The Joy of Indoor Gardening
Plants are powerful – they allow us to invite the invigorating energy of the natural world from the outside in. With only light, water, soil, curiosity and patience, you can keep green things alive and thriving. You don’t need acres of outdoor space to try out your green thumb: indoor gardening brings the lively spirit of plant life – and the calming effect it holds – within your reach.
The KonMari Method is rooted in creating space for a more joyful life. The magic of plant life – learning about, caring for and observing – is one of the unending sources of wisdom and pleasure in our world. According to Marie, gardening is like tidying in that “they’re both ways to care for your environment and a chance to realize your ideal lifestyle.”
Just like each person is unique and has a different ideal lifestyle, your plants will each have individual ideal lifestyles of their own – especially when it comes to light, water, soil and pots. It is up to us – their loyal owners – to watch and learn more about their needs and honor them with attentive, loving care.
To perfect the art of indoor gardening in your home, focus on these 6 simple lessons.
Setting up a garden inside requires some basic light awareness. Spend a day paying attention to where the sun comes into your home, including through doors, windows or skylights. Notice how it moves through the course of the day and how long it lasts – this alone can be a powerful act of meditation and awareness.
The source and path of light will determine where you place planters and pots for the best chance at growth. Most plants need light, but different species thrive with different levels. Research what your plants prefer – full sun, partial sun or shade. Ensuring a successful gardening journey means choosing plants and seeds that match the light quality in your home. If one plant is getting too much or not enough sun – which you can tell from scorched leaves or stretched stems and yellowing leaves, respectively – adjust their location and pay attention to how they respond.
Plants need water, of course. But each plant differs in how much water it might need. Underwatering and overwatering are easy to do and are a common misstep in indoor gardening.
The roots of plants need a healthy amount to drink, but too much water and they’ll get waterlogged and can rot. Give each plant a joyful and safe home by choosing a pot with proper drainage – not one that keeps water near the roots for too long or not long enough!
Your plants will let you know what they need. Just watch closely!
“The love and gratitude I give to my belongings is the same as the care and passion I put into my plants. Both practices are mediative and relaxing for me; I feel focused and calm after doing either of them.”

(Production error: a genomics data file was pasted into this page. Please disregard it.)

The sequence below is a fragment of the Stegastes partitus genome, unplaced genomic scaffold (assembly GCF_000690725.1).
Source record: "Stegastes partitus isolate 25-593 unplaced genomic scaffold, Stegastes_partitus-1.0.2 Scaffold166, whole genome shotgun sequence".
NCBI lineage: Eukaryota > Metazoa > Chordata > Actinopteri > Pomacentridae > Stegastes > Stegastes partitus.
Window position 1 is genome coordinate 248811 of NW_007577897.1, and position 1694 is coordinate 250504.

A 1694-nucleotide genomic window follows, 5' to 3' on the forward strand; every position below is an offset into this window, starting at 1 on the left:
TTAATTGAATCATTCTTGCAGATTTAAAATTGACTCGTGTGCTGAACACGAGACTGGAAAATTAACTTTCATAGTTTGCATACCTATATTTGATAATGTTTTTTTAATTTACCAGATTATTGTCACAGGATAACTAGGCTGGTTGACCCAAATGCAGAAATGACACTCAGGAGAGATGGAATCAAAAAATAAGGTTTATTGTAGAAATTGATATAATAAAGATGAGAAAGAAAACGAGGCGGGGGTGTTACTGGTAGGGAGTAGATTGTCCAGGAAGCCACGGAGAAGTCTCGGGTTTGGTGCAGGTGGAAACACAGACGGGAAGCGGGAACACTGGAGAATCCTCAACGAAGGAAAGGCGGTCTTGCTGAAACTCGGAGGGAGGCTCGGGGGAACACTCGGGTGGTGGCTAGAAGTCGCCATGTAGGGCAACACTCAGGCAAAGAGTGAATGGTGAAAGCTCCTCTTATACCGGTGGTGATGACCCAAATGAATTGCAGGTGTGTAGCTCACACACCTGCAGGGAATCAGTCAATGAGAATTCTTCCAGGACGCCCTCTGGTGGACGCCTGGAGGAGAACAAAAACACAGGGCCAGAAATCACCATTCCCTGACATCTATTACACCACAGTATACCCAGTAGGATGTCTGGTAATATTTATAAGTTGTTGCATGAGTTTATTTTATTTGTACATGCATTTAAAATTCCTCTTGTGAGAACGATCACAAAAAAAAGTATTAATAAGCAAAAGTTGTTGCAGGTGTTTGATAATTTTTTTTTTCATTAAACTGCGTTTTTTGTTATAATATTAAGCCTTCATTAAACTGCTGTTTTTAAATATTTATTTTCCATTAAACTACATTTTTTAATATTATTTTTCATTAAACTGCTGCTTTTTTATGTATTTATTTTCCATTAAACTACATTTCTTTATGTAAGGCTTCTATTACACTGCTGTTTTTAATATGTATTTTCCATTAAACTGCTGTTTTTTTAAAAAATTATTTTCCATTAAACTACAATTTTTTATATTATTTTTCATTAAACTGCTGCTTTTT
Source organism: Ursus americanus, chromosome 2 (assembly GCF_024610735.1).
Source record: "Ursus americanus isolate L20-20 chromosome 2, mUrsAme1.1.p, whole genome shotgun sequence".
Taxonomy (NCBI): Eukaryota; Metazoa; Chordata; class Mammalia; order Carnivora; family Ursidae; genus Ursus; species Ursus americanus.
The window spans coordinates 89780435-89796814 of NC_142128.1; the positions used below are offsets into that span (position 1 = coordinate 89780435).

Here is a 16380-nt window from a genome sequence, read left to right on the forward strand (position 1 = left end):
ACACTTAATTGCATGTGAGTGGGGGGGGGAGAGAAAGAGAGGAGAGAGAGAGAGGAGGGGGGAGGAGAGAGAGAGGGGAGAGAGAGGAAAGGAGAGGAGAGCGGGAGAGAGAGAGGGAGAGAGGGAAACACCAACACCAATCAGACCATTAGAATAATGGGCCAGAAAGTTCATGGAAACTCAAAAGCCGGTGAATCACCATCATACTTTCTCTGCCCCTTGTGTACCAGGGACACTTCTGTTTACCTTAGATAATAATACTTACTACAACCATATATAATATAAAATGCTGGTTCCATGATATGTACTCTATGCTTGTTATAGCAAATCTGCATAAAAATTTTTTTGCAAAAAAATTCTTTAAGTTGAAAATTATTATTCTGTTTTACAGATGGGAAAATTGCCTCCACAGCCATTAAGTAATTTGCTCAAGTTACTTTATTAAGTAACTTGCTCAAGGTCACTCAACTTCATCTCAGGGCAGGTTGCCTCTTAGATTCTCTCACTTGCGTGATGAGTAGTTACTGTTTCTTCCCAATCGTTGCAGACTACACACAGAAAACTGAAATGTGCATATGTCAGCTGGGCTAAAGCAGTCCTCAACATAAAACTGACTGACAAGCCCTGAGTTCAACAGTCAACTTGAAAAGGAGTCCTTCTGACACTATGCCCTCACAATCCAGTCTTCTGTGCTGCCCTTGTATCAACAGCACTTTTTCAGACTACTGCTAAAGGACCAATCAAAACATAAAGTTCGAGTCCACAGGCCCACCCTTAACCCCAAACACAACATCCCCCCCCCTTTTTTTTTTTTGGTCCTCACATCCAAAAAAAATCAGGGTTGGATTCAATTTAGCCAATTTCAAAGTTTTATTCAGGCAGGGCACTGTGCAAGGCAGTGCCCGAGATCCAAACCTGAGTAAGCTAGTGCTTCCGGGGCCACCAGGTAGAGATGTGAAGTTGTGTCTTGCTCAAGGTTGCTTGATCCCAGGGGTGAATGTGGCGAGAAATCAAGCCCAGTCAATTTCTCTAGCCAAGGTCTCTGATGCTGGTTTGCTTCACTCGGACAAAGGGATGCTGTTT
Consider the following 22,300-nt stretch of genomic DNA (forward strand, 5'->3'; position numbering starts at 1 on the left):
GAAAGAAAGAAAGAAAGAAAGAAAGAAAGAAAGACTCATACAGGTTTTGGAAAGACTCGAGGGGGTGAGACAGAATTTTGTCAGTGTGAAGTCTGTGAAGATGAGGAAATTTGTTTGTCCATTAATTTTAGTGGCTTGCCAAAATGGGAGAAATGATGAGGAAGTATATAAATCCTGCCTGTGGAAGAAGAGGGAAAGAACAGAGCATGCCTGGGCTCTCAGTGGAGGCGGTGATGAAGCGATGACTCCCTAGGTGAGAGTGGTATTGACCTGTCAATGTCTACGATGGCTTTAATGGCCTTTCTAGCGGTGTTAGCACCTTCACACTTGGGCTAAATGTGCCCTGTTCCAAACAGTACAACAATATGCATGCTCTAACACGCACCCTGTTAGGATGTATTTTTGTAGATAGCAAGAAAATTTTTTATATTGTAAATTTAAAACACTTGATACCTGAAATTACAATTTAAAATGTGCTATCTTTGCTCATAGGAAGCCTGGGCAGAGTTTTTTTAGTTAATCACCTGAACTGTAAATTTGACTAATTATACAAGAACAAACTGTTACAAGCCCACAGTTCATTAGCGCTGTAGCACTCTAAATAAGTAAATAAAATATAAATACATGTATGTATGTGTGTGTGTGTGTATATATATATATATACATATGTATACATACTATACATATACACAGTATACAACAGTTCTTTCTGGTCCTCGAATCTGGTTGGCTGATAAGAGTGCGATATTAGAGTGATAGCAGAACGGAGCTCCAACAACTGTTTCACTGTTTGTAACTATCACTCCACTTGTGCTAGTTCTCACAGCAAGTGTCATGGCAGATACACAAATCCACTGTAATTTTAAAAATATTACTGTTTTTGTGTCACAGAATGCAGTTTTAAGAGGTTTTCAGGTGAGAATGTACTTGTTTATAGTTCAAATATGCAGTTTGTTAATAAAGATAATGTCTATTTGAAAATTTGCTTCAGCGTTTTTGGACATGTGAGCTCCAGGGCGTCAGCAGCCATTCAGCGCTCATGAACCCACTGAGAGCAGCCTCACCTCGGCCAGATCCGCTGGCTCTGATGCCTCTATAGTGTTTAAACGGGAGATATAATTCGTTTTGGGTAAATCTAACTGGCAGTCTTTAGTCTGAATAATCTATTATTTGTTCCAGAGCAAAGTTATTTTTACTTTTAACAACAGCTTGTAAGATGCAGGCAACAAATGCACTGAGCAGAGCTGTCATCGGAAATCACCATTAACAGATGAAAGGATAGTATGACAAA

Choose a potting soil best suited for each plant in your home. Different soils have different drainage, minerals, nutrients and ingredients. Cacti and succulents often have a soil that holds water temporarily but then drains very effectively, since they prefer a drier soil. Fluffier soil that holds more air pockets is great for plants with aerial roots like orchids or monsteras.
The pH levels in potting soils from garden stores is often already predetermined, so it’s a straightforward process to find the best fit. If you want to know more about how different plants grow and thrive, soil is a rich (no pun intended!) territory to explore.
You don’t need much to keep plants happy, but a few gardening tools may certainly make it easier. A watering can with a spout keeps water from hitting your floors. A pair of gardening scissors is great for nipping off dead leaves or broken stems. If you are growing cacti or thorny species, these bamboo gloves are great for protecting your hands. Keep your gardening tools – like scissors, watering cans, misters, gloves, plant food, pebbles and soil – organized together. This way, your plants grow – but your clutter doesn’t!
Growing plants need the right-sized pot like a hermit crab needs the perfect shell. There are many beautiful containers to choose from – or you can joyfully repurpose one you have.
If you are repotting a plant from its store container, make sure the pot lands in the sizing sweet spot: it should have enough space for the plant’s roots but also be fitted enough for stability.
A layer of pebbles on the bottom can help with drainage. Then, place the root ball into the pot and surround it with new potting soil. Gently press the plant in (don’t pack it hard!) and give it a good drink of water as it settles into its new home. A tray underneath the pot is good for keeping a reservoir of water and preventing any leakage.
Starting plants from seed is its own challenge, but if you have full light or can boost with artificial grow lights, nursing plants from sprout to fully grown can be wonderfully rewarding. If you have an outdoor garden, it’s often beneficial to start your seedlings indoors with a controlled temperature before moving them when the weather is right.
Start seeds in yogurt cups or egg cartons, with lights that can be easily repositioned higher as the seedlings grow. Seedling soil should be moist but not clotted with water. Seedlings – just like puppies or babies – need more attention than adult plants. But, if you are ready to begin a seed journey, the possibilities are endless.
Gardening can be meditative and intentional, just like tidying. Plants have lots to teach us about patience, attention and a simplicity of needs – just a little sunlight, water and loving care. Be open to the lessons that plants can teach you and you will be rewarded by the joy – and literal breath of fresh air – they bring to your home.